On 18 May 2019, the Chairman of the Federal Inland Revenue Service (FIRS), Mr. Babatunde Fowler, disclosed that the FIRS would soon begin the collection of Value Added Tax (VAT) on online transactions. According to the Chairman, the FIRS plans to start directing banks in Nigeria to impose VAT on online transactions for purchase of goods and services.
VAT is a consumption tax imposed at 5% on the cost of goods and
services supplied in Nigeria except items specifically exempted or
zero-rated under the VAT Act. The Chairman has stated that the move
by the FIRS to extend VAT collections to online transactions is
part of the agency's measures to meet its 2019 revenue target
The Chairman further stated that the FIRS would rely on multiple sources of information to widen the tax net and effectively capture all VATable transactions.
The Chairman's disclosure implies that the FIRS would intensify its efforts in capturing e-commerce in the VAT net in order to boost revenue generation.
Although a number of businesses are already compliant with respect to VAT remittances on e-commerce transactions, there are myriads of VATable transactions conducted daily without any VAT remittance. Thus, capturing online transactions for VAT purposes should help in widening the tax net and generating additional revenue for the government.
However, directing the banks to impose VAT on online transactions could result in a number of unintended effects as it appears to impose additional obligations of monitoring and tracking various e-commerce transactions on banks. This could also expose the banks to tax audit risks, as the FIRS would seek to ensure compliance and proper remitting of the VAT imposed. More so, collection of VAT on such transactions by banks could amount to double taxation where the supplier of the good/service has already charged and remitted VAT on same transactions given that the VAT Act imposes the obligation to charge and remit VAT on the supplier of VATable goods/services.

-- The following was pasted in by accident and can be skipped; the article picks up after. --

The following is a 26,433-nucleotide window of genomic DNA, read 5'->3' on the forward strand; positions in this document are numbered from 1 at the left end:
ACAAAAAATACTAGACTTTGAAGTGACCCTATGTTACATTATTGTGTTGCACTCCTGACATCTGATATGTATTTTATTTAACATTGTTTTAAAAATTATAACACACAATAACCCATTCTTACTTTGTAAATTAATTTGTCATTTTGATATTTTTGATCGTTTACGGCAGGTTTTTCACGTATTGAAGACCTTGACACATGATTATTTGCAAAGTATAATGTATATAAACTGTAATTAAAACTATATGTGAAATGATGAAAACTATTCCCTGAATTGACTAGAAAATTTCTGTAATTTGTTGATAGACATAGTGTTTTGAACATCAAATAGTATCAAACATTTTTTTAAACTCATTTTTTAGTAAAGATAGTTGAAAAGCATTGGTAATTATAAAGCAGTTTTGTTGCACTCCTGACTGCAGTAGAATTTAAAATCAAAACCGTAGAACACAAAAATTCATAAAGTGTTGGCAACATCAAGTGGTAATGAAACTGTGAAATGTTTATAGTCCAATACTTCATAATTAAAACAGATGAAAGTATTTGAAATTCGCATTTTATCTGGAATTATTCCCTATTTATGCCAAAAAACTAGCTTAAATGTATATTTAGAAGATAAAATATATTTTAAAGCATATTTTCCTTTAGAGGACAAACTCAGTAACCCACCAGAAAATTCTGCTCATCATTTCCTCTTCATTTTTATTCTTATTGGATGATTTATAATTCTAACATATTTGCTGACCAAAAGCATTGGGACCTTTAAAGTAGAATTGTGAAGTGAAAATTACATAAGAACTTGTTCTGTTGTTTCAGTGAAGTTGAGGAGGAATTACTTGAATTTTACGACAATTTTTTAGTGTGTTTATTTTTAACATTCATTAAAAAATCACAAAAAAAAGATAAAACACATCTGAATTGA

Another critical issue is how the banks are expected to determine VATable transactions and the mode of calculating and imposing VAT on the goods and services supplied online. The law allows a supplier of goods and services to make the necessary adjustments between the output VAT and input VAT before computing the VAT on the product supplied. As such, it would be absurd to mandate banks to make arbitrary deductions on the basis of output VAT.
While it is desirable for the FIRS to expand the tax base in order to capture defaulting taxpayers, it is also necessary for the FIRS to keep proper records of online transactions and exercise reasonable caution in the VAT collection process to avoid imposing double tax on already compliant taxpayers.
Taxpayers should also ensure to keep proper records and consult professionals where necessary, to ensure that they comply with the provisions of the law.
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